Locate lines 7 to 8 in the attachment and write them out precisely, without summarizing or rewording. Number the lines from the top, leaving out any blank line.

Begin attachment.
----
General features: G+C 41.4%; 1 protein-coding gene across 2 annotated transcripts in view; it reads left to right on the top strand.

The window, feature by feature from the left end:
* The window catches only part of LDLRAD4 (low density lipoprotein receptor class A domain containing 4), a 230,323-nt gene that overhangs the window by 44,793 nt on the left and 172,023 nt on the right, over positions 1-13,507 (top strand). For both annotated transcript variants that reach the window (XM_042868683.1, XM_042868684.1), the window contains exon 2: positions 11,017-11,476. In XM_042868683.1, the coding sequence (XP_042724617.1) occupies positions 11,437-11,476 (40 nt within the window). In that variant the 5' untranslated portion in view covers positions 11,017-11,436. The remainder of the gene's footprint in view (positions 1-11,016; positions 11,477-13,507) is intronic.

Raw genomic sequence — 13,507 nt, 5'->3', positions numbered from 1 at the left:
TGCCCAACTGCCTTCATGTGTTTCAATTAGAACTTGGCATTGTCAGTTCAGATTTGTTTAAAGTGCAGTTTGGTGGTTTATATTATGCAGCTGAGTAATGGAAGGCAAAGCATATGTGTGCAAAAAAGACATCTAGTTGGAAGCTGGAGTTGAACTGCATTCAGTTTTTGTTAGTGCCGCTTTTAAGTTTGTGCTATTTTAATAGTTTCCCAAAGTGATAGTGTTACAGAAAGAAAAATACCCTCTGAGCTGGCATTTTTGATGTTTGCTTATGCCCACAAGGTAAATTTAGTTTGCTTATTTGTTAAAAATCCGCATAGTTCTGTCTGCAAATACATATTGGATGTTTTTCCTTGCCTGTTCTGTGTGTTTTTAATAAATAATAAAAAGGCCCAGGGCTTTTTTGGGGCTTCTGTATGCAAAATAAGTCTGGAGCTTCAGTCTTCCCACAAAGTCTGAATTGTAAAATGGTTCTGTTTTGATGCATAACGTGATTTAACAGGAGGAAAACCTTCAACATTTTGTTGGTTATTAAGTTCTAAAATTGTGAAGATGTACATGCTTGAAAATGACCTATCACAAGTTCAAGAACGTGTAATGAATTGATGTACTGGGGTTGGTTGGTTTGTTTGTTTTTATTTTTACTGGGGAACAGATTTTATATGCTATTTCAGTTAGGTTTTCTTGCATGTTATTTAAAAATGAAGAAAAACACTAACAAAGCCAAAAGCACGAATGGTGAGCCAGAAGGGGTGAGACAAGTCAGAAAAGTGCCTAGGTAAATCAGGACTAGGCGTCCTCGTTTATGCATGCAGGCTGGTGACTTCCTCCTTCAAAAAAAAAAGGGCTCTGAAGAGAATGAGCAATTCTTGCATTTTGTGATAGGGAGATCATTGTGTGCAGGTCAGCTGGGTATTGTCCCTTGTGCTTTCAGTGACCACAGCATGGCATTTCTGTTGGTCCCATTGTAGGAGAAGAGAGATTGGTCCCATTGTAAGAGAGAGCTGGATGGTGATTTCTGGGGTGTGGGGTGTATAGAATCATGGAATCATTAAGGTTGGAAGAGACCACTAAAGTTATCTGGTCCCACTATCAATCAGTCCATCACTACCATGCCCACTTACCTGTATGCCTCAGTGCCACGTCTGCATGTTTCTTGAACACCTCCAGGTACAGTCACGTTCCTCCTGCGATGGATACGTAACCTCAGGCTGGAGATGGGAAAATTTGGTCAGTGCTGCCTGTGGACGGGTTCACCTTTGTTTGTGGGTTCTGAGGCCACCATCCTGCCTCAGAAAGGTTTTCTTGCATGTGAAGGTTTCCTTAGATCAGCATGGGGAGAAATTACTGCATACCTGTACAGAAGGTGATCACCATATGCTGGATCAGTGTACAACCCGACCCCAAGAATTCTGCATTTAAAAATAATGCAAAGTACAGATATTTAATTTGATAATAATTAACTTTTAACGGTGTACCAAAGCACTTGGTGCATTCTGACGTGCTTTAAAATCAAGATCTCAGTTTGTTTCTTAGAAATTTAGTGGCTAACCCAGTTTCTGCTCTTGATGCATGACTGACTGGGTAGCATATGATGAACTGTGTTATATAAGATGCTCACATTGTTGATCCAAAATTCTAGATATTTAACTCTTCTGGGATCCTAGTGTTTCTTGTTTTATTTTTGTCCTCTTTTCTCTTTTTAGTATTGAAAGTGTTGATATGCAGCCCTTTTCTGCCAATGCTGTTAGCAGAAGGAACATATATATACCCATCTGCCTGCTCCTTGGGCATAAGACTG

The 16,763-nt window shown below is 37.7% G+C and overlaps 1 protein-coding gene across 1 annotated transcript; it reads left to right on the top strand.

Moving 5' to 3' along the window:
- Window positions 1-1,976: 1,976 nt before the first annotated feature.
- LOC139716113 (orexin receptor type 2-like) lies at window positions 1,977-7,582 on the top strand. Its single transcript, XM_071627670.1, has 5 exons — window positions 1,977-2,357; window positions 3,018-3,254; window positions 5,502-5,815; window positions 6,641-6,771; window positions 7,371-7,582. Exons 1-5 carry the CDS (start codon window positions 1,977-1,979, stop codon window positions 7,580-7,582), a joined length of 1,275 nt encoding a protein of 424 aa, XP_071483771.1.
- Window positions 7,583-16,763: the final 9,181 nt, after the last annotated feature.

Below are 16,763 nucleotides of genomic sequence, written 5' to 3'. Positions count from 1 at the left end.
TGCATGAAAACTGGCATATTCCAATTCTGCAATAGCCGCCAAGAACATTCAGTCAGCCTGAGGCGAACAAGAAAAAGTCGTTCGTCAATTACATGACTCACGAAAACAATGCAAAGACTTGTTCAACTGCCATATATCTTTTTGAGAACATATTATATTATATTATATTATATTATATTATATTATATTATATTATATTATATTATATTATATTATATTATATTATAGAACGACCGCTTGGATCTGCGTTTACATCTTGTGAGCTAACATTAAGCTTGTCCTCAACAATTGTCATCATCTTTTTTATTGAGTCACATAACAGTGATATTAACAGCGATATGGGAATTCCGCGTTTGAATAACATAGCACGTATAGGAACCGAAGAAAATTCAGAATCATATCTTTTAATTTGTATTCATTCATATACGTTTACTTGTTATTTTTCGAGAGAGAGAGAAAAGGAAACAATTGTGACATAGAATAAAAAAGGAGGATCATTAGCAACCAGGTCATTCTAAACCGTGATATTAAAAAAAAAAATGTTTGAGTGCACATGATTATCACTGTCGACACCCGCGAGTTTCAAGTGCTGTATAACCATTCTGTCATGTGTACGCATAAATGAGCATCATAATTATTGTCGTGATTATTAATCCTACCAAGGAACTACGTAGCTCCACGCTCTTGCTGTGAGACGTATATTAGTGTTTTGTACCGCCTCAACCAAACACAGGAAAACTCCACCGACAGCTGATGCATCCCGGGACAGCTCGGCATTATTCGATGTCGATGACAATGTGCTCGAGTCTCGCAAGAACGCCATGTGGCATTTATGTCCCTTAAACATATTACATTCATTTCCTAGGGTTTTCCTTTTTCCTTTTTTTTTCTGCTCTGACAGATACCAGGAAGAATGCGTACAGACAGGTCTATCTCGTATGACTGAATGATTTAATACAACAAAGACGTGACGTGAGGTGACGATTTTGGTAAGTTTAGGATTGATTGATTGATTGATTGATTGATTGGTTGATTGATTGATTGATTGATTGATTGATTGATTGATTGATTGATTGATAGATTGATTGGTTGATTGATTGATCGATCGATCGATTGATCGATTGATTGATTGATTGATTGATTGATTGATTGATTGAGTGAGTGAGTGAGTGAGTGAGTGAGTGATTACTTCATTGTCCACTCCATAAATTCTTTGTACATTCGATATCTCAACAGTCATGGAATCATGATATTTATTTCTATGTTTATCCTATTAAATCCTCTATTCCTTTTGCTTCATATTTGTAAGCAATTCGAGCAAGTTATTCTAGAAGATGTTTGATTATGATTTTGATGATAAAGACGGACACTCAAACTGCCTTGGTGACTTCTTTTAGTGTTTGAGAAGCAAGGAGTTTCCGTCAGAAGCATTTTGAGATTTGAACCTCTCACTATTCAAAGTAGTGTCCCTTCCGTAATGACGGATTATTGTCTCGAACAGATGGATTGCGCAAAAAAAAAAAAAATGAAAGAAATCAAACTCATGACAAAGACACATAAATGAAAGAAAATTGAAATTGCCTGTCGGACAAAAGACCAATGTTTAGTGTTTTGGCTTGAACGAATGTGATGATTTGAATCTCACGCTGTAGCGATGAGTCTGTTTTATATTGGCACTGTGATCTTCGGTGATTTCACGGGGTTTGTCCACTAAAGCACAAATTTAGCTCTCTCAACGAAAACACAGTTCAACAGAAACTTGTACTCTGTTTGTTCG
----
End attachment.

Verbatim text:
Moving 5' to 3' along the window:
- Window positions 1-1,976: 1,976 nt before the first annotated feature.